Saturday, August 27, 2011

SNSS: It’s Just Not Fair

Today's SNSS guest needs no introduction (but of course I'm going to give her one anyway). It is the lovely Shell of the blog Things I Can't Say. Yes, she of the wonderful "Pour Your Heart Out" link-up and the weekly "Blog Friend Feature." A community building blogger, if ever there was one. 

Did you realize she was a special needs parent? No? Well, she doesn't talk about it all the time, it's not the main focus of her blog, but neither does she hide it. It's there; sometimes explicit, sometimes implicit (especially if you have SN-kid-dar like I do).

Shell has three boys, and her middle child has learning, behavioral and attention disabilities due to severe lead poisoning. If this strikes fear into your heart, it should. This is a terrifying thing for her family to deal with.

Shell is a fierce momma bear, a protector and advocate for all her children. She is also a special, special person, creating community and good will throughout the bloggosphere.

But the main thing of importance here? Shell is a wonderful writer, telling it straight from the heart, as you will see: 


It’s Just Not Fair - by Shell

All siblings fight, right? It’s normal that my boys sometimes call each other names or get physical with each other.

But sometimes I think it’s made worse by my 5 year-old, my kindergartener A’s difficulties from lead poisoning.

And other times, I think it’s made worse by me.

If A bites his 3 year-old brother, it’s often a result of M having provoked him numerous times. Because A doesn’t really start things with other kids. He is in his own little world.

We call it “1-2-3 Explode” since he tends to shrug off the first two things that someone does to him in a short period of time. But, if they keep bugging him, he’s going to explode. And it’s almost always in a worse way than what another child was doing to him.

In his mind, his brother was doing something to him so he was going to fight back. He doesn’t have that concept of “worse” actions. Like how we view a brother biting as being worse than hitting. To him, it’s all bad.

And while I cannot give him a free pass on the biting, I tend to get frustrated at M, for starting it in the first place. He knows better. Yes, even at 3, he knows better.

Or maybe A and his 6 year-old brother J will be having an argument. Names are flying. “Poopy brother” and “Butthead” are common. I remind them that we don’t talk potty talk unless we are in the bathroom.  But, then J will get really frustrated and call A “Stupid” or “Dumb.”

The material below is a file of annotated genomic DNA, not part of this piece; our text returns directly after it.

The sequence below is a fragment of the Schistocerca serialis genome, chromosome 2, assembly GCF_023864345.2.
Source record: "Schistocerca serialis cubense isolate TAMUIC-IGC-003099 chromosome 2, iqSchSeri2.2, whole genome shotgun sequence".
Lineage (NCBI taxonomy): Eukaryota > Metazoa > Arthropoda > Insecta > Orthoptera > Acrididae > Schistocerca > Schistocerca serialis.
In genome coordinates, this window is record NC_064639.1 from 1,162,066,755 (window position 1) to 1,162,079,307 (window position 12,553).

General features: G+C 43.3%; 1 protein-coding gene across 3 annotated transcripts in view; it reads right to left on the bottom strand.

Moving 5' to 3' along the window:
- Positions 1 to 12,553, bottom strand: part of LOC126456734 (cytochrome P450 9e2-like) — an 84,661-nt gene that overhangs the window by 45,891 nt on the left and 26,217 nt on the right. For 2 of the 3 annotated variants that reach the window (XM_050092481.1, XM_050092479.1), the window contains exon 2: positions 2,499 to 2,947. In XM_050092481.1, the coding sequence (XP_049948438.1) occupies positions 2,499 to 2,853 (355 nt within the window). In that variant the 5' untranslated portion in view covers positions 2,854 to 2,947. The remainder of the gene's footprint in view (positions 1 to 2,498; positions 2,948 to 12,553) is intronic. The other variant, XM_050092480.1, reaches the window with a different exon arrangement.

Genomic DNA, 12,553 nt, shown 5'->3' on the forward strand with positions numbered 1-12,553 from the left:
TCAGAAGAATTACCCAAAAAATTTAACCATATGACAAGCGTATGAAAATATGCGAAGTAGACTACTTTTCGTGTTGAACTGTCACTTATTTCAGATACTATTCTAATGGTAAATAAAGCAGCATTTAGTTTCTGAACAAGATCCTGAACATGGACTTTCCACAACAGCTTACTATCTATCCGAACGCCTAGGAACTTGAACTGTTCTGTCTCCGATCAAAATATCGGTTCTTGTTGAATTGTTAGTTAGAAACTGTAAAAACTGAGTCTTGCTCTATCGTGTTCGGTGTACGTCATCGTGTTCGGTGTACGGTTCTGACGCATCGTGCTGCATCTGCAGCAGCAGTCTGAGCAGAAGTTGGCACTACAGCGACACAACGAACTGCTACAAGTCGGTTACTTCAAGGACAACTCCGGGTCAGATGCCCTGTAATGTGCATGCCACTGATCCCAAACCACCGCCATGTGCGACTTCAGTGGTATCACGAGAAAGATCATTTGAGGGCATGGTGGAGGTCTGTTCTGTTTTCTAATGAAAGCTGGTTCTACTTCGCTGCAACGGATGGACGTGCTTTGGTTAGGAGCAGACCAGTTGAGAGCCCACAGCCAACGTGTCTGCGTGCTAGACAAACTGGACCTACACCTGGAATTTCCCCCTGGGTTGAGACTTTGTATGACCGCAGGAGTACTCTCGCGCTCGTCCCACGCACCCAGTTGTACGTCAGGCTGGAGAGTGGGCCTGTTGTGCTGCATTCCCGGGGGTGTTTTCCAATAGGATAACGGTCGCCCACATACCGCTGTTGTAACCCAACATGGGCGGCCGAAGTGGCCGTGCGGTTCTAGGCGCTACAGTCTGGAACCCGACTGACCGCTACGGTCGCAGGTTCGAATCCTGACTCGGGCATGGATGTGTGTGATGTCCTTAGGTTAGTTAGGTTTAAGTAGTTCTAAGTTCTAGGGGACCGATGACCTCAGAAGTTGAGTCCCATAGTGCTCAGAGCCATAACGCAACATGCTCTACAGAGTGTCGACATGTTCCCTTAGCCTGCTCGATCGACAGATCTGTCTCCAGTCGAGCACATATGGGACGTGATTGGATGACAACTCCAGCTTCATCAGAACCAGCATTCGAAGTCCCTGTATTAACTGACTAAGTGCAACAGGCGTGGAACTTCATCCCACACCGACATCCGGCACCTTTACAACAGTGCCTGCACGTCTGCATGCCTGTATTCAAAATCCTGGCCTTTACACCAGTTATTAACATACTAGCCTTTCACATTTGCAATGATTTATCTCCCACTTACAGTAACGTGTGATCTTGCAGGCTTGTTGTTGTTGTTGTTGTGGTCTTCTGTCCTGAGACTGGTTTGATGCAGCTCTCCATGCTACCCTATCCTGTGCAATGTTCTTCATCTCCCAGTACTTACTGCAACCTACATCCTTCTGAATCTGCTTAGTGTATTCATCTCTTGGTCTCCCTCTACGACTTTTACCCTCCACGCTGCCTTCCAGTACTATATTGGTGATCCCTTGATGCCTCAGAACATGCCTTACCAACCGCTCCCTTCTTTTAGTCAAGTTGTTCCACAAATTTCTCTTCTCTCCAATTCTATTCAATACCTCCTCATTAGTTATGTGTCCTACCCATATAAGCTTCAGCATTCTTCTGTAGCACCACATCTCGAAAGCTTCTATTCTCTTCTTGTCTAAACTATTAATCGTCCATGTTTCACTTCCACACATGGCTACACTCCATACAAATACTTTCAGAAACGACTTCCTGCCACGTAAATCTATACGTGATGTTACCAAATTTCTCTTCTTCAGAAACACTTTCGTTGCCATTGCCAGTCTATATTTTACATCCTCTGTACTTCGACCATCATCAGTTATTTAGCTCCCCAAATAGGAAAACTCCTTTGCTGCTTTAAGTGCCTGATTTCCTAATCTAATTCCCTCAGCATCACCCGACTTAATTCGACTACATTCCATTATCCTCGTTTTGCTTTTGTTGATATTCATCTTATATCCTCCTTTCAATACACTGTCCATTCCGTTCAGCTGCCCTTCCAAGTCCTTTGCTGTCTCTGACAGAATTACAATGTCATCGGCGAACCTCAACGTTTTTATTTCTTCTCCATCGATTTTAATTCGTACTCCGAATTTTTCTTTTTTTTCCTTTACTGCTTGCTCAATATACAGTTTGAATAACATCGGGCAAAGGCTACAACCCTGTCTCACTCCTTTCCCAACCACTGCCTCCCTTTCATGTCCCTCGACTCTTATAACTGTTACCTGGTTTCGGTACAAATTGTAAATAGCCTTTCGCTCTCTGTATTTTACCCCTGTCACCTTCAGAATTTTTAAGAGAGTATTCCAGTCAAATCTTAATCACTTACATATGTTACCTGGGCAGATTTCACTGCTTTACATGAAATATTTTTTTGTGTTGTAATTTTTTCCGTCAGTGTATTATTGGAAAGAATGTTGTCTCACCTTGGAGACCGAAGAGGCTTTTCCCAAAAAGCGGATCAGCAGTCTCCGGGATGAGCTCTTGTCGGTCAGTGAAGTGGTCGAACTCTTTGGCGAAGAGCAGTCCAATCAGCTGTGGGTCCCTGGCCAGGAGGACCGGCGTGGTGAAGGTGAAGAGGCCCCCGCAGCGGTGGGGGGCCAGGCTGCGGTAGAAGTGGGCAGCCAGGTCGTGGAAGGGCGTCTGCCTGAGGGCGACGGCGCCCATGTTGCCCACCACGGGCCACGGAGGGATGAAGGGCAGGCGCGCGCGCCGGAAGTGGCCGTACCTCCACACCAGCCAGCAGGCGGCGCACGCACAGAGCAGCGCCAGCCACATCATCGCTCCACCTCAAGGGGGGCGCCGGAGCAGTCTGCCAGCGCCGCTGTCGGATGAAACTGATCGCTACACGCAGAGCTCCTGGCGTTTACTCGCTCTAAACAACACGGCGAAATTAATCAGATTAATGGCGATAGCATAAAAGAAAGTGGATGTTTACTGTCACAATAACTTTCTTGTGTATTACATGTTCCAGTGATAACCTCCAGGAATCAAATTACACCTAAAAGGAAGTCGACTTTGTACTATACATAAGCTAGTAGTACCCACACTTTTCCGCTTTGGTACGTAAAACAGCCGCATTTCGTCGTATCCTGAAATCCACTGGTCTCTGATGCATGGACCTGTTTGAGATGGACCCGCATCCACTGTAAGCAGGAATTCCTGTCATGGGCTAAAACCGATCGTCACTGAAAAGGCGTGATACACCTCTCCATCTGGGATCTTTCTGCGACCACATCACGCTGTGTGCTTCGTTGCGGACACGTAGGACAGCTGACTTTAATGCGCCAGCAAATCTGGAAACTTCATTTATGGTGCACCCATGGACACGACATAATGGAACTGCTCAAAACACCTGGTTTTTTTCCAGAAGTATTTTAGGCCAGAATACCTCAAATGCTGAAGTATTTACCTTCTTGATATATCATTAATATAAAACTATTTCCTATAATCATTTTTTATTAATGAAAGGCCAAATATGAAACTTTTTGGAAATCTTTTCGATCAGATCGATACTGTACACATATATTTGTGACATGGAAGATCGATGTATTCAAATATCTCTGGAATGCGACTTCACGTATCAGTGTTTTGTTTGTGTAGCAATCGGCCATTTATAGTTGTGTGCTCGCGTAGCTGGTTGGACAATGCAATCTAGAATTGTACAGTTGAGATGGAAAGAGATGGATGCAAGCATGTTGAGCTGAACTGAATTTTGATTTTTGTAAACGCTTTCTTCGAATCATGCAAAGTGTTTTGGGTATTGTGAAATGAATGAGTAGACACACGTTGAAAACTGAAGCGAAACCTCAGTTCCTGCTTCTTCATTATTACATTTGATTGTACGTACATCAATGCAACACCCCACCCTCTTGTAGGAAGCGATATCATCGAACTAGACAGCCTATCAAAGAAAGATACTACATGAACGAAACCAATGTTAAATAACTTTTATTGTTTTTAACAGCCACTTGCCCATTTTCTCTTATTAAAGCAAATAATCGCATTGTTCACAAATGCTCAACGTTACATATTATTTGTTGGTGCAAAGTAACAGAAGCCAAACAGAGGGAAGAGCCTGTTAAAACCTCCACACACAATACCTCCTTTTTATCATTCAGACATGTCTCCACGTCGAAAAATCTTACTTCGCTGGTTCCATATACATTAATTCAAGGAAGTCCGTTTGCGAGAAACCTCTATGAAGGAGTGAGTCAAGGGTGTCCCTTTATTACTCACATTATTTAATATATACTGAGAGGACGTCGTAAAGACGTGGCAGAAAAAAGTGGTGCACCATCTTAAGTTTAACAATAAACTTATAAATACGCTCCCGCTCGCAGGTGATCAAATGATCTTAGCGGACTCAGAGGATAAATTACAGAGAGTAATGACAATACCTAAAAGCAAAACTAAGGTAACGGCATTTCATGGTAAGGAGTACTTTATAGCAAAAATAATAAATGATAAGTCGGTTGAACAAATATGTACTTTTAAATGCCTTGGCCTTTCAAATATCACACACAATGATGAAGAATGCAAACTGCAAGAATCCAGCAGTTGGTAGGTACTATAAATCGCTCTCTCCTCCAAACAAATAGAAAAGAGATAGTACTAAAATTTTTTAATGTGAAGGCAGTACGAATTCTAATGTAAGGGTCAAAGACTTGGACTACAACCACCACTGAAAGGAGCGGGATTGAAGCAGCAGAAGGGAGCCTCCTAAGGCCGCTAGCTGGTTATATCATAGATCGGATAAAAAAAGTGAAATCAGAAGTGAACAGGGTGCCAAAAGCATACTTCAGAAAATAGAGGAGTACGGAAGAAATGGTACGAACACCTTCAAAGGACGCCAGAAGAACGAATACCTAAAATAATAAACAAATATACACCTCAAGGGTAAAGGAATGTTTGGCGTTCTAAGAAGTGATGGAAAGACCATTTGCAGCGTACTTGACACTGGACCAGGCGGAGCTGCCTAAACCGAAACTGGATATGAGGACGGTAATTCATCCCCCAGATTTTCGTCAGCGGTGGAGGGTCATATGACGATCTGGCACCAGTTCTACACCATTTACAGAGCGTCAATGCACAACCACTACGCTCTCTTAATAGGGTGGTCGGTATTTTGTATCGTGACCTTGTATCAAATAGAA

And I get so angry. A is NOT stupid.

But, then again,  J is not a butthead either. And yet, I didn’t get that mad at A.

Sometimes it’s the little things. It’s snack time and I let A choose his snack first because small things, like not having the snack he had his mind set on, can make him meltdown.

At dinnertime, if J or M don’t like what we are having, that’s just too bad. But if A is about to shut down because he’s hungry and he is focused on having a peanut butter and jelly, I’ll give in.

When it’s time to clean up and A sometimes squats down on the floor with his hands over his ears, I ignore him while encouraging the other two to continue to pick up their toys.

These incidents don’t happen all the time, but they are a regular part of our life. Because of the way that A can shut down, I have to decide what is worth the battle. 

Sometimes I look at what’s going on, sigh and think that’s not a hill I want to die on today.

But, I don’t give his brothers a free pass like that.  Because they don’t need it.

I wonder how much they resent their brother for it. I wonder how much they resent me for it.

Because it’s really not fair at all.

But, it’s not fair that their brother has lead poisoning, either.

It’s not fair that M can join in with A’s soccer practice better than A can. It’s not fair that J can waltz off to his classroom without needing any help and A needs help in staying focused on where he’s supposed to go.

So, yes, they are treated differently. Because they are different.

I just hope as they grow up, they can learn to love each other for those differences.


This post is sad and moving and way too true. It is a struggle so many of us share. I know this is a painful topic for Shell, and I want to thank her for opening up her heart to "pour it out" here with us.

I can't even begin to tell you how many times Ethan wails "it's not fair" when I make him do stuff Jacob gets a total free pass on.

I have occasionally snapped "Okay, do you want to trade? Do you want to be the one with autism?" at him when I just can't stand it any more. I'm not proud of it, but it actually shuts that down pretty fast. So, yes, Shell, I can totally relate.

OK, so now that you have read Shell here, you are going to want to follow her home. So go read her at her blog Things I Can't Say

You may want to start with this incredibly heart rending post, where Shell talks about her son's lead poisoning, or this one about how being fair does not mean everyone always gets the same. Or, in a lighter vein, try this one about a mom-fail involving TWO self-imposed haircuts in one week.

Finally, you should follow Shell on Twitter, and go "like" her on her Facebook page, because if there is a blogger with a bigger heart than Shell? I haven't met her.

And once again, Shell, thank you from the bottom of MY heart. You have truly touched me with your post this week.

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